A mineral is a naturally occurring chemical compound, usually of crystalline form and abiogenic in origin (not produced by life processes). A mineral has one specific chemical composition, whilesa rock can be an aggregate of different minerals or mineraloids. The study of minerals is named mineralogy.
Minerals are distinctby various chemical and physical properties. Differences in chemical composition and crystal structure distinguish the various species, which were determined by the mineral’s geological environment when formed. Changes in the temperature, pressure, or bulk composition of a rock mass disease changes in its minerals. Within a mineral species there may be variation in physical properties or minor amounts of impurities that are recognized by mineralogists or wider society as a mineral variety.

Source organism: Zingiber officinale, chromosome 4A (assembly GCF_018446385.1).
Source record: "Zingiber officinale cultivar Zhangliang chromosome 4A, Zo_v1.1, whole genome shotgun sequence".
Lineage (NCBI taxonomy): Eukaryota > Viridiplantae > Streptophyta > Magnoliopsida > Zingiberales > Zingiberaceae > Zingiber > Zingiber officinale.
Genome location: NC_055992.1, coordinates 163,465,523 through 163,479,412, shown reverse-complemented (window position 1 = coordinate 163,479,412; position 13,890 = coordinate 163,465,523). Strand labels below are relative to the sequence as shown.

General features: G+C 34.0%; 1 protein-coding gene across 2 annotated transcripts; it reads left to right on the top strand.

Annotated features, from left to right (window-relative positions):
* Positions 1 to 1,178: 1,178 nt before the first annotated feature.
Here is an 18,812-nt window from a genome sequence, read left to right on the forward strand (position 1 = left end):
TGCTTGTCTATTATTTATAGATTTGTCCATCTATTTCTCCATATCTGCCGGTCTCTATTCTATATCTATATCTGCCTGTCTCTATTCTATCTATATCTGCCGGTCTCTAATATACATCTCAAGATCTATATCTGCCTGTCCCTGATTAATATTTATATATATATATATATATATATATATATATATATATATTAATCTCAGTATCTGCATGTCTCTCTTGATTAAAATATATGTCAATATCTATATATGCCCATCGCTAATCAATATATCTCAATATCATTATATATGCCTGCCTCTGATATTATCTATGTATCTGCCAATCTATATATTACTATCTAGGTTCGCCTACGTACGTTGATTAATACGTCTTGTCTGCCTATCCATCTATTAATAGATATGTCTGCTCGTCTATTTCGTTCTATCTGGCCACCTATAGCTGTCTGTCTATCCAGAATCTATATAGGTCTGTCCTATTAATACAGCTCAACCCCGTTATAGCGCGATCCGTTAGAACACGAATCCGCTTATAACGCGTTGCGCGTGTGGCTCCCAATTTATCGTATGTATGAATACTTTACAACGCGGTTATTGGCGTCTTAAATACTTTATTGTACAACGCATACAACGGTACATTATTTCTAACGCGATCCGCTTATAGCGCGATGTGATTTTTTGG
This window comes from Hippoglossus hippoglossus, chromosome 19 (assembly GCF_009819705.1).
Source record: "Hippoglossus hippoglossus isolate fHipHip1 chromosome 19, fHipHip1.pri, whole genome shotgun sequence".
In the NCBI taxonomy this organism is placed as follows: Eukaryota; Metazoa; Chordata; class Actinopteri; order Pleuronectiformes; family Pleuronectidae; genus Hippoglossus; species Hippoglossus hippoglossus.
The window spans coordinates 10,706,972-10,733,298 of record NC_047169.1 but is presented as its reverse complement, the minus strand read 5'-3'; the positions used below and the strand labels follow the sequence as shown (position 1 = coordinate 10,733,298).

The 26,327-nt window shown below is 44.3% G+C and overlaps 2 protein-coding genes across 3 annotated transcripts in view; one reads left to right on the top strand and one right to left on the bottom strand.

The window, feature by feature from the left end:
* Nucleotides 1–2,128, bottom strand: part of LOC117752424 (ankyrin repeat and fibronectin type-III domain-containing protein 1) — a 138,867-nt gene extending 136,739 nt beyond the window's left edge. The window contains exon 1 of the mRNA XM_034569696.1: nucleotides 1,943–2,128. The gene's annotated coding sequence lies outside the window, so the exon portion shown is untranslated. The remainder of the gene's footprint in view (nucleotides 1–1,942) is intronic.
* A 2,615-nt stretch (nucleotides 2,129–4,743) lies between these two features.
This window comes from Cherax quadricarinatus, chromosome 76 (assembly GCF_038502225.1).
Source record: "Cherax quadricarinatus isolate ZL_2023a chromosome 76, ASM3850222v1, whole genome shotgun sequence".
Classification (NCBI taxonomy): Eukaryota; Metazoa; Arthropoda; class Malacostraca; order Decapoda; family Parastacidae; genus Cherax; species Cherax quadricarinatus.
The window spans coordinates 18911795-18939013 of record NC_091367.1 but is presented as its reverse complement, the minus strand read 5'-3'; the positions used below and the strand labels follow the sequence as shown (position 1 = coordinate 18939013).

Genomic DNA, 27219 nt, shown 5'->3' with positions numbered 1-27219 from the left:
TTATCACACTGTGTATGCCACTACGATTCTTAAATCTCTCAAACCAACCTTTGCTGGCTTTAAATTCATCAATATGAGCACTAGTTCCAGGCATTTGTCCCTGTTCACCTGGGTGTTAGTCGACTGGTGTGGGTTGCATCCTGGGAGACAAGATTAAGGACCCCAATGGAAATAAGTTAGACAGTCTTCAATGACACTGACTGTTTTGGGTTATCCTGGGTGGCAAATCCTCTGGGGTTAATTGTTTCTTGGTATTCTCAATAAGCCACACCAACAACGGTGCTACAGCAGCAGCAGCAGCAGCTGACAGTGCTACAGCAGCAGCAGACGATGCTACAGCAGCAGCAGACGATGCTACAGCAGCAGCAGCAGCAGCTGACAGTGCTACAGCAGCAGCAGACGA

Gypsum is moderately water-soluble (~2.0–2.5 g/l at 25 °C) and, in contrast to most other salts, it display retrograde solubility, becoming less soluble at higher temperatures. When it is heated in air it loses water and converts first to calcium sulfate hemihydrate, (bassanite, often simply called “plaster”) and, if heated further, to anhydrous calcium sulfate (anhydrite). As for anhydrite, its solubility in saline solutions and in brines is also strongly dependent on NaCl concentration.
The name baryte is derived from the Ancient Greek: βαρύς, translit. barús, ‘heavy’. The American spelling is barite. The Mineralogical Association initially accepted “barite” as the official spelling, but recommended adopting the older “baryte” spelling later.
Another names have been used for baryte, including barytine, barytite, barytes, heavy spar, tiff, and blanc fixe.
The main uses of bentonite are for drilling mud, binder (for example: foundry-sand bond, iron ore pelletizer), purifier, absorbent (for example: cat litter), and as a groundwater barrier. As of around 1990, almost half of the US production of bentonite was used for drilling mud.